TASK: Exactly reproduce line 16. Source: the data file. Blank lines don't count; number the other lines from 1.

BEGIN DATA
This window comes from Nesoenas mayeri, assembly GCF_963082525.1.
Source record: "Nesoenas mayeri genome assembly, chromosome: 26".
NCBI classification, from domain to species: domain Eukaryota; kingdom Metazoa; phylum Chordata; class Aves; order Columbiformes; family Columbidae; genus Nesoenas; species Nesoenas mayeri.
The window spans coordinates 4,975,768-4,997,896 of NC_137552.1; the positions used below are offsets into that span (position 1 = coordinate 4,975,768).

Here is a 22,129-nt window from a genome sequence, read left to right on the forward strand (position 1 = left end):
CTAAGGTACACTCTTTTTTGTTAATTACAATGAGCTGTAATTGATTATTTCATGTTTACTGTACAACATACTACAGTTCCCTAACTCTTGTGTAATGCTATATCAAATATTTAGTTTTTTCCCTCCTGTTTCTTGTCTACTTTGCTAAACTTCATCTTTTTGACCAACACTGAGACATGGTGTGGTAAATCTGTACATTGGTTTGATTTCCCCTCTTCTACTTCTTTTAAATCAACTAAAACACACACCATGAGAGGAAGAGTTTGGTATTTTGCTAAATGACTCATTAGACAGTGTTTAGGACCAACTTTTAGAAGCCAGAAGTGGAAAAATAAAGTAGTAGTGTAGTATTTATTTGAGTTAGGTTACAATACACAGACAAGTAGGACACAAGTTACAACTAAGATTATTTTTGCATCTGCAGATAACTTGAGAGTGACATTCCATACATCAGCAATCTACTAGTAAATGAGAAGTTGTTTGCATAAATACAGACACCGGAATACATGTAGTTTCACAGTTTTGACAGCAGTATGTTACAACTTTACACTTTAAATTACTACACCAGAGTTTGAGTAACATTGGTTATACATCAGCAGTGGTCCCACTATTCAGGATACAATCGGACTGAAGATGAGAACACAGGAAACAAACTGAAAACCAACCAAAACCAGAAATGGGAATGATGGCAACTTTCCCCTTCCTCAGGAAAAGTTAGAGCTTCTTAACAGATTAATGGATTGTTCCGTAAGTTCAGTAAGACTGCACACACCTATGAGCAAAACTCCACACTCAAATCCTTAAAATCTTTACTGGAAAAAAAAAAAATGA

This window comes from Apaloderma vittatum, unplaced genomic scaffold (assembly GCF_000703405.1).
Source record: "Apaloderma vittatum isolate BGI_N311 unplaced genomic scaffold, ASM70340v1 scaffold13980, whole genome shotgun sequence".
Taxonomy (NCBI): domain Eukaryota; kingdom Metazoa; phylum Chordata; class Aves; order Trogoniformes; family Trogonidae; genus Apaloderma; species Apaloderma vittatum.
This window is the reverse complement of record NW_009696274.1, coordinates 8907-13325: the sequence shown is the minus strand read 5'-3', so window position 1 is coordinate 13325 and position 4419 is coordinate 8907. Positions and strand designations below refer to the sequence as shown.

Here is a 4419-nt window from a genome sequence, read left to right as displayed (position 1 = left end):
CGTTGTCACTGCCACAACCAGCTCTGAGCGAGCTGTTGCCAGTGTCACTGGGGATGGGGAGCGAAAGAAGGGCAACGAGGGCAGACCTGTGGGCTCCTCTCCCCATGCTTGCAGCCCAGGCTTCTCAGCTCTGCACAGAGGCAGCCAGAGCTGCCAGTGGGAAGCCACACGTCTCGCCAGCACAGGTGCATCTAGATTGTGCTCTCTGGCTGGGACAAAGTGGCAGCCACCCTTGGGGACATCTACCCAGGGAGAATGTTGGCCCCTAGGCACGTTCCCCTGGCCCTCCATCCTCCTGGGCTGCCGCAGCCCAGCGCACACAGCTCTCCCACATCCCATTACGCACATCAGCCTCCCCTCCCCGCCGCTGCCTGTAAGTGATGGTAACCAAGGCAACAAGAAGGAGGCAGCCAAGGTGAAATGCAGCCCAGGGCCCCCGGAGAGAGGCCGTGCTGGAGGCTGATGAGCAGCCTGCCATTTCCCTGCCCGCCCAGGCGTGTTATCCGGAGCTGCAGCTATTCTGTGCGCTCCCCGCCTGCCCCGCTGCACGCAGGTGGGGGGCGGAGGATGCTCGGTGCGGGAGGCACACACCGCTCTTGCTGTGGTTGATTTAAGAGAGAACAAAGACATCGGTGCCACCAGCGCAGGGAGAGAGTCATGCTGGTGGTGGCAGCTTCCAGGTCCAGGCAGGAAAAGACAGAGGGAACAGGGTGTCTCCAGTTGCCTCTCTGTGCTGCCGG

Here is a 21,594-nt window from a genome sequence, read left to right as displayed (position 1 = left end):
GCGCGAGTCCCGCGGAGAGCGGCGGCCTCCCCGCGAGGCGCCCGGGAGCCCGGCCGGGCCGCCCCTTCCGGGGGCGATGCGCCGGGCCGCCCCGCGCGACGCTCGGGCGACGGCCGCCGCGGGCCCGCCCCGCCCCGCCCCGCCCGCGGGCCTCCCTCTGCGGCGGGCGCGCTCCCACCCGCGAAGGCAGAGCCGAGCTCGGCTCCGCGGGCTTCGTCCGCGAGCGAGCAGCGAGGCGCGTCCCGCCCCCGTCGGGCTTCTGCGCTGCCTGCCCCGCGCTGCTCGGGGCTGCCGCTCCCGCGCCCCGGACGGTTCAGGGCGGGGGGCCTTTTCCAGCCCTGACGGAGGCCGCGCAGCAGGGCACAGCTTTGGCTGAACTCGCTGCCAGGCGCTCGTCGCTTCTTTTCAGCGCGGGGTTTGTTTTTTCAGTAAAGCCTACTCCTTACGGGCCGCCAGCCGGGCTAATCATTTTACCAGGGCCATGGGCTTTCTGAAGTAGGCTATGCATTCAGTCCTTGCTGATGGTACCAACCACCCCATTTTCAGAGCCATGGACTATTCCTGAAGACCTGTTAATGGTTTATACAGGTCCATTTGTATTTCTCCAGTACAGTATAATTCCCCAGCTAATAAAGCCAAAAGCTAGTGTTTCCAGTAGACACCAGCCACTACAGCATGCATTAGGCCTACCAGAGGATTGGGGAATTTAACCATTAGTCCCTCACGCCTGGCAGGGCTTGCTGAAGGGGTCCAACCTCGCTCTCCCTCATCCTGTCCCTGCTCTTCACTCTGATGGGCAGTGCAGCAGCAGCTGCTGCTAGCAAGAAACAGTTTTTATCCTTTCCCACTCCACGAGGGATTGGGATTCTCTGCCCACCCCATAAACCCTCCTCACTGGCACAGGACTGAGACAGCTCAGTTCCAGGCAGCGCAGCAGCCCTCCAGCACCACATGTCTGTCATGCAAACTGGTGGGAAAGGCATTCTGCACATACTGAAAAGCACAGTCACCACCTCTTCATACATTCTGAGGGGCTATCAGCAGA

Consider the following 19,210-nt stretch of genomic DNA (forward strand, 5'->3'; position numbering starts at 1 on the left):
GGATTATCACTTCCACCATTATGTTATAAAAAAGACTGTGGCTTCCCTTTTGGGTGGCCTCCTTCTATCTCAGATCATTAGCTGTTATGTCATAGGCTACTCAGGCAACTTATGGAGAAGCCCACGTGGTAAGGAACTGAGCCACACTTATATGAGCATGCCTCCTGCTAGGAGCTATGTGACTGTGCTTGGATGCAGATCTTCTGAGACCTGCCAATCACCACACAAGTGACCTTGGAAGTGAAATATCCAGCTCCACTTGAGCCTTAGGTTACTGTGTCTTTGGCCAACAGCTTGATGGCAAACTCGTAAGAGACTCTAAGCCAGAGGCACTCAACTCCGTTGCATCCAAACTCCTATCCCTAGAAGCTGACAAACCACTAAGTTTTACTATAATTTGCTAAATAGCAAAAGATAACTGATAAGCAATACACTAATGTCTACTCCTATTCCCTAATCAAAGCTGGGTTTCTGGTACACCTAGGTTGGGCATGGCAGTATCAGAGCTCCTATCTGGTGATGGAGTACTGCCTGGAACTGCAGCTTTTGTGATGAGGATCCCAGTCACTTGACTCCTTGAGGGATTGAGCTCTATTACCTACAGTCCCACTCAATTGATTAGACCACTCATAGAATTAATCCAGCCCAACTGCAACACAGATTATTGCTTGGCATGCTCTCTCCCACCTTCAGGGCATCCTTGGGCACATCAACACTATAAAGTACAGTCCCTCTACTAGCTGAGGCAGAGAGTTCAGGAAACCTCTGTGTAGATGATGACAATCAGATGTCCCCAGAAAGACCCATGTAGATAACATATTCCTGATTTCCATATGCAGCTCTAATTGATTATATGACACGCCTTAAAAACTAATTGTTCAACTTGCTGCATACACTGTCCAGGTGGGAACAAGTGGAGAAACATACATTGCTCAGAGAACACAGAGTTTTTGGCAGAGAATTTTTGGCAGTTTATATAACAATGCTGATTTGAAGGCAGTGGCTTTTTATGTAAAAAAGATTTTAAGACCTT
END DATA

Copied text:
GGATTATCACTTCCACCATTATGTTATAAAAAAGACTGTGGCTTCCCTTTTGGGTGGCCTCCTTCTATCTCAGATCATTAGCTGTTATGTCATAGGCTACTCAGGCAACTTATGGAGAAGCCCACGTGGTAAGGAACTGAGCCACACTTATATGAGCATGCCTCCTGCTAGGAGCTATGTGACTGTGCTTGGATGCAGATCTTCTGAGACCTGCCAATCACCACACAAGTGACCTTGGAAGTGAAATATCCAGCTCCACTTGAGCCTTAGGTTACTGTGTCTTTGGCCAACAGCTTGATGGCAAACTCGTAAGAGACTCTAAGCCAGAGGCACTCAACTCCGTTGCATCCAAACTCCTATCCCTAGAAGCTGACAAACCACTAAGTTTTACTATAATTTGCTAAATAGCAAAAGATAACTGATAAGCAATACACTAATGTCTACTCCTATTCCCTAATCAAAGCTGGGTTTCTGGTACACCTAGGTTGGGCATGGCAGTATCAGAGCTCCTATCTGGTGATGGAGTACTGCCTGGAACTGCAGCTTTTGTGATGAGGATCCCAGTCACTTGACTCCTTGAGGGATTGAGCTCTATTACCTACAGTCCCACTCAATTGATTAGACCACTCATAGAATTAATCCAGCCCAACTGCAACACAGATTATTGCTTGGCATGCTCTCTCCCACCTTCAGGGCATCCTTGGGCACATCAACACTATAAAGTACAGTCCCTCTACTAGCTGAGGCAGAGAGTTCAGGAAACCTCTGTGTAGATGATGACAATCAGATGTCCCCAGAAAGACCCATGTAGATAACATATTCCTGATTTCCATATGCAGCTCTAATTGATTATATGACACGCCTTAAAAACTAATTGTTCAACTTGCTGCATACACTGTCCAGGTGGGAACAAGTGGAGAAACATACATTGCTCAGAGAACACAGAGTTTTTGGCAGAGAATTTTTGGCAGTTTATATAACAATGCTGATTTGAAGGCAGTGGCTTTTTATGTAAAAAAGATTTTAAGACCTT